CHINA SCIENCE AND TECHNOLOGY
The Ministry of Science and Technology
People's Republic of China
February 28, 2010
IN THIS ISSUE
* Patent Information for Major Industries
* Large Animal DNA to Sequence
* Bat’s Dark Vision Unveiled
* Short Memory Not a Passive Decay
* Lunar Satellite’s Laser Eye
* Deep Water Drilling Platform
* Largest Tunnel to Build
Patent Information for Major Industries
A patent information platform, developed by State Intellectual Property Office, was inaugurated on February 25, 2010 to provide patent information search for major industries. The platform has the latest and most comprehensive patent information of public good industries, including steel, auto, ship, petrochemicals, textile, light industry, non-ferrous metals, electronics and information, and logistics.
The new platform has collected patent information from the United States, Japan, the UK, France, Germany, Switzerland, the Republic of Korea, Australia, the World Intellectual Property Organization, European Patent Office, African Regional Intellectual Property Organization, in addition to the patent data on BRICs and emerging economies in Southeast Asia. The patent entries collected by the platform have reached 33.37 million in number, covering ten major industries.
The platform is equipped with a range of functions, including navigation, search, analysis, and online translation. Technical innovations are broken down into specific areas industry by industry. Search can be done in diverse modes, including navigation search, table search, and expression search, desirable for both domestic and international search. Eight analysis modes allow users to analyze patent information by trend, region, and technology. The system is also able to translate English patent information into Chinese in an automatic manner.
Large Animal DNA to Sequence
Chinese scientists kicked off on February 12, 2010 a project to sequence the DNAs of some large animals, including lions, tigers, and leopards. The project will produce the genome maps of those animals in about one year. The results derived from the efforts will be applied to study the animals’ behavior and associated protection. The sequence will be jointly conducted by an array of institutions, including Beijing Genomics Institute (Shenzhen), Peking University, Heilongjiang Tiger Garden, CAS Kunming Institute of Zoology, and the Animal Protection Institute in San Diego.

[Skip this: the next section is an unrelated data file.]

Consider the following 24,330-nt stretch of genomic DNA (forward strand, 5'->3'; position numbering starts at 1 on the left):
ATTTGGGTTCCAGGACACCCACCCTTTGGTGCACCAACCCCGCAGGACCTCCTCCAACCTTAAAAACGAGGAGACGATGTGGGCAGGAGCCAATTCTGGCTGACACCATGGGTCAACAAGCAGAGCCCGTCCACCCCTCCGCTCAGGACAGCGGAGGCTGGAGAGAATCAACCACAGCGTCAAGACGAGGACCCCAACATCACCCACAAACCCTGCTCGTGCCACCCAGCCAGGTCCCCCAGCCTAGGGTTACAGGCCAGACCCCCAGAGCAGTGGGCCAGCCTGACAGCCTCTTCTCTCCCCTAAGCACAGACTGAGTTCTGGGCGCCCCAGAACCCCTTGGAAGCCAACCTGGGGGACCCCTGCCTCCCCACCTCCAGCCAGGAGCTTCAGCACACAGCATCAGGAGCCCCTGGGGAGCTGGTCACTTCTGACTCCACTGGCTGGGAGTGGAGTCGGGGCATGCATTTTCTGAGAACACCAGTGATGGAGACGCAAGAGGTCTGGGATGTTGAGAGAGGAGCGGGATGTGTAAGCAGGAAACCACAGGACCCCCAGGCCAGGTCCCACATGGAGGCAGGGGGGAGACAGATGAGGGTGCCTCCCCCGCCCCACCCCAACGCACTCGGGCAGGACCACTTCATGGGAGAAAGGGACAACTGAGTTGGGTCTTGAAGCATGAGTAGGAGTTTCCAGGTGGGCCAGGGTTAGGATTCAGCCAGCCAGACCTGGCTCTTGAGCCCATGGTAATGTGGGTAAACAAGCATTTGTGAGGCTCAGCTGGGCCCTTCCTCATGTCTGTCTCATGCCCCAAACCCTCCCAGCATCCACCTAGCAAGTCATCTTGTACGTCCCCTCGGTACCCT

2010 is a tiger year in China. In this context, big animals, including lions, tigers, and leopards, were chosen to be sequenced. Tiger has a genome similar to humans in size, at 3G. Tiger’s genome information, when sequenced, will have a far-reaching implication on tiger studies, allowing people to have a deepened genetic and biological insight of tigers, and providing scientific evidences for artificial reproduction and going wild. In addition, the sequencing efforts will help scientists to accurately define the kinships of tiger families, understanding the interactions between environment and genetic factors in a both quantitative and qualitative manner. This year scientists will mainly work on the DNA sequence of northeast China tiger, south China tiger, Bangladesh tiger, Asia lion, African lion, Neofelis nebulosa, and snow leopard. The initiative will create a new platform for studying cat families’ evolution and associated genome comparison.
Scientifically, the hybrid derived from tiger and lion makes a most desirable model for studying wildlife hybriding. Once the lions’ and tigers’ DNA sequence is completed, Beijing Genomics Institute (Shenzhen) will embark on a study to sequence the DNA of tigon (the offspring of male tiger and female lion) and liger (the offspring of male lion and female tiger). Based on the genetic information of tigon and liger, scientists will be able to re-interpret and redefine the meaning of hybrid and species at a DNA and chromosome level.
Bat’s Dark Vision Unveiled
ZHANG Yaping, a Chinese Academy of Sciences academician at CAS Kunming Institute of Zoology, and his doctoral student SHEN Yongyi, found that Old World fruit bat, without an echo-location capability, has to look for food mainly though its eyes and nose, and that it has well developed “eyes”. ZHANG and coworkers have recently cloned the rod cells that have a say to the formation of retina. The cloned cells regulate RH1, a dark vision receptor. They found that either the insect eating bats featured with a deteriorated vision capability, or Old World fruit bat with a well developed vision system, has RH1 expression in their rod cells, indicating that even insect eating bats with poor vision has kept a dark vision capability.